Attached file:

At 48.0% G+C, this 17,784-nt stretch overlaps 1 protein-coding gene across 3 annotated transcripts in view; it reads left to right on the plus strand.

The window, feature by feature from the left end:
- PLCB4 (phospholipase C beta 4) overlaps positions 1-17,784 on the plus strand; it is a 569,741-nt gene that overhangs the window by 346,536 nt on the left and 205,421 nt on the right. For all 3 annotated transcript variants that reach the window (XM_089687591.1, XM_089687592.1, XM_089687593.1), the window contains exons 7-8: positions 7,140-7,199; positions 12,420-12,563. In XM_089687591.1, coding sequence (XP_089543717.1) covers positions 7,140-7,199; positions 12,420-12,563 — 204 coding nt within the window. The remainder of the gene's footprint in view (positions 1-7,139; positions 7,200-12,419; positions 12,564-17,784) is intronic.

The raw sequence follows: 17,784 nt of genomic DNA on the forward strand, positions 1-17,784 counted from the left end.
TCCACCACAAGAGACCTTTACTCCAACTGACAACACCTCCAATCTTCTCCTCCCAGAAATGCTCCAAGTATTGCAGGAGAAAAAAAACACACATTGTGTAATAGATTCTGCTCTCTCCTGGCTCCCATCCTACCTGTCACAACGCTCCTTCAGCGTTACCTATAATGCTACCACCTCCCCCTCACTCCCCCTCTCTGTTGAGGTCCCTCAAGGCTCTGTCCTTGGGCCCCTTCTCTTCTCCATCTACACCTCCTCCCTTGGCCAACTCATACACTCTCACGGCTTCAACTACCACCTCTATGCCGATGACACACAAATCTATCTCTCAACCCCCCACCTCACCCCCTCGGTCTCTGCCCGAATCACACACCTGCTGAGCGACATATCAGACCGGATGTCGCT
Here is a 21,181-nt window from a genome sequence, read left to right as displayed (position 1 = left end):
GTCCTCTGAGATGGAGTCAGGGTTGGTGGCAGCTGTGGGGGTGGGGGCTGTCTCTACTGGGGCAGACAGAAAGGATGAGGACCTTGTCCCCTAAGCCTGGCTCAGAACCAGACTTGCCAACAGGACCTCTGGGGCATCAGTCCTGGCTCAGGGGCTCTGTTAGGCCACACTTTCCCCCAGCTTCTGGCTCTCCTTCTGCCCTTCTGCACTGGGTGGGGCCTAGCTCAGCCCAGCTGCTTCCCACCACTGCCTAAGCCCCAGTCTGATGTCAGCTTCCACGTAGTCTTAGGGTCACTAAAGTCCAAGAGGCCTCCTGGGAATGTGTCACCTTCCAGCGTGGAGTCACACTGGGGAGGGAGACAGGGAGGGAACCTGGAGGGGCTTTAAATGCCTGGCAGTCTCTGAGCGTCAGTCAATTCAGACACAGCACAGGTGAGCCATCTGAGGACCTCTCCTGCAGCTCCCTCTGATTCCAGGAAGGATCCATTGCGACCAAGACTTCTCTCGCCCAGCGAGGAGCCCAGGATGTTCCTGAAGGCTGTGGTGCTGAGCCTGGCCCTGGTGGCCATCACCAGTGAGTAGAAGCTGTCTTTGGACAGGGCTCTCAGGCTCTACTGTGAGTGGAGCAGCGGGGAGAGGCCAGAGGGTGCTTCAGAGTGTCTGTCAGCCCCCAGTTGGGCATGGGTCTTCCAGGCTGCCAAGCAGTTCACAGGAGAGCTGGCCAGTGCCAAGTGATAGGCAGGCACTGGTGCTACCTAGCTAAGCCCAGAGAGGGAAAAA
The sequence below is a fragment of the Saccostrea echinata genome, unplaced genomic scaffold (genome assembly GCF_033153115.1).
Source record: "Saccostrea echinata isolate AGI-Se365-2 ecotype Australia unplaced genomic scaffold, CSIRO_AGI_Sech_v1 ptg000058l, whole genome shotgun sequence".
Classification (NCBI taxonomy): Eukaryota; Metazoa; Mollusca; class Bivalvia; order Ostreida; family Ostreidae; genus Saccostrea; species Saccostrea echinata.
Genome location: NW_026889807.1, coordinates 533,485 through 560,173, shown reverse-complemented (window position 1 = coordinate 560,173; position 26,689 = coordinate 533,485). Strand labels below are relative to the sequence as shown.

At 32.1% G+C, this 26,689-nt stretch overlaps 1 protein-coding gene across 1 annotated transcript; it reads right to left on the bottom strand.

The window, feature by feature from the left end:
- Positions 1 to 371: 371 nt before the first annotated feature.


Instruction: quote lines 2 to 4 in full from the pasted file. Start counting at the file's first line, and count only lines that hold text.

The window, feature by feature from the left end:
- PLCB4 (phospholipase C beta 4) overlaps positions 1-17,784 on the plus strand; it is a 569,741-nt gene that overhangs the window by 346,536 nt on the left and 205,421 nt on the right. For all 3 annotated transcript variants that reach the window (XM_089687591.1, XM_089687592.1, XM_089687593.1), the window contains exons 7-8: positions 7,140-7,199; positions 12,420-12,563. In XM_089687591.1, coding sequence (XP_089543717.1) covers positions 7,140-7,199; positions 12,420-12,563 — 204 coding nt within the window. The remainder of the gene's footprint in view (positions 1-7,139; positions 7,200-12,419; positions 12,564-17,784) is intronic.

The raw sequence follows: 17,784 nt of genomic DNA on the forward strand, positions 1-17,784 counted from the left end.